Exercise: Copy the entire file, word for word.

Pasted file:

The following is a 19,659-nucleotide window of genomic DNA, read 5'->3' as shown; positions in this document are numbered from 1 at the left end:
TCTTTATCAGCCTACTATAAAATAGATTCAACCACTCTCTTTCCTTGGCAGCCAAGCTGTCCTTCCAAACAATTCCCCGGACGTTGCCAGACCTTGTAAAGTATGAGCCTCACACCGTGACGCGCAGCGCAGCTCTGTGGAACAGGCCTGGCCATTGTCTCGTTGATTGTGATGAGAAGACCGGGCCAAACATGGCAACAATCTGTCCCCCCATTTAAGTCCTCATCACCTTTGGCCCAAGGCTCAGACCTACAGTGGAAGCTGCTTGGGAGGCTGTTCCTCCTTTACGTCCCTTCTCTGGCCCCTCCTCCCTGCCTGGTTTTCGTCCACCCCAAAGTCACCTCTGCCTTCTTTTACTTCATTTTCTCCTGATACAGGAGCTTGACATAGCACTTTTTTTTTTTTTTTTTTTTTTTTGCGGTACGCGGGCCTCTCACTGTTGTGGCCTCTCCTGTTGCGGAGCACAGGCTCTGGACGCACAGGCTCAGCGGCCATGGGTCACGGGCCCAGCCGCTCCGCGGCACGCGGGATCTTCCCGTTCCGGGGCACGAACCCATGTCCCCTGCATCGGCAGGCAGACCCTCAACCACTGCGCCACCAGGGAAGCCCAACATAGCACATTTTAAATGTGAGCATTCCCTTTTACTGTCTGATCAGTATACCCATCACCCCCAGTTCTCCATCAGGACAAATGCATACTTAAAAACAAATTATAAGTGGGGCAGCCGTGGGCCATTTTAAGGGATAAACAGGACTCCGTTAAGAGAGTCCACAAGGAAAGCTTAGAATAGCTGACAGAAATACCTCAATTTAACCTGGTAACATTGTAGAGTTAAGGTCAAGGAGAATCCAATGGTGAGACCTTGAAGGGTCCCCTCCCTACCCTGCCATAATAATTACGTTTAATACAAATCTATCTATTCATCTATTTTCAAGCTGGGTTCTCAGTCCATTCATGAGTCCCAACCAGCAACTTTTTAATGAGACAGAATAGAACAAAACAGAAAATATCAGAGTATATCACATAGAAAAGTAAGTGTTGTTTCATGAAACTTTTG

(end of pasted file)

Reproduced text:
The following is a 19,659-nucleotide window of genomic DNA, read 5'->3' as shown; positions in this document are numbered from 1 at the left end:
TCTTTATCAGCCTACTATAAAATAGATTCAACCACTCTCTTTCCTTGGCAGCCAAGCTGTCCTTCCAAACAATTCCCCGGACGTTGCCAGACCTTGTAAAGTATGAGCCTCACACCGTGACGCGCAGCGCAGCTCTGTGGAACAGGCCTGGCCATTGTCTCGTTGATTGTGATGAGAAGACCGGGCCAAACATGGCAACAATCTGTCCCCCCATTTAAGTCCTCATCACCTTTGGCCCAAGGCTCAGACCTACAGTGGAAGCTGCTTGGGAGGCTGTTCCTCCTTTACGTCCCTTCTCTGGCCCCTCCTCCCTGCCTGGTTTTCGTCCACCCCAAAGTCACCTCTGCCTTCTTTTACTTCATTTTCTCCTGATACAGGAGCTTGACATAGCACTTTTTTTTTTTTTTTTTTTTTTTTGCGGTACGCGGGCCTCTCACTGTTGTGGCCTCTCCTGTTGCGGAGCACAGGCTCTGGACGCACAGGCTCAGCGGCCATGGGTCACGGGCCCAGCCGCTCCGCGGCACGCGGGATCTTCCCGTTCCGGGGCACGAACCCATGTCCCCTGCATCGGCAGGCAGACCCTCAACCACTGCGCCACCAGGGAAGCCCAACATAGCACATTTTAAATGTGAGCATTCCCTTTTACTGTCTGATCAGTATACCCATCACCCCCAGTTCTCCATCAGGACAAATGCATACTTAAAAACAAATTATAAGTGGGGCAGCCGTGGGCCATTTTAAGGGATAAACAGGACTCCGTTAAGAGAGTCCACAAGGAAAGCTTAGAATAGCTGACAGAAATACCTCAATTTAACCTGGTAACATTGTAGAGTTAAGGTCAAGGAGAATCCAATGGTGAGACCTTGAAGGGTCCCCTCCCTACCCTGCCATAATAATTACGTTTAATACAAATCTATCTATTCATCTATTTTCAAGCTGGGTTCTCAGTCCATTCATGAGTCCCAACCAGCAACTTTTTAATGAGACAGAATAGAACAAAACAGAAAATATCAGAGTATATCACATAGAAAAGTAAGTGTTGTTTCATGAAACTTTTG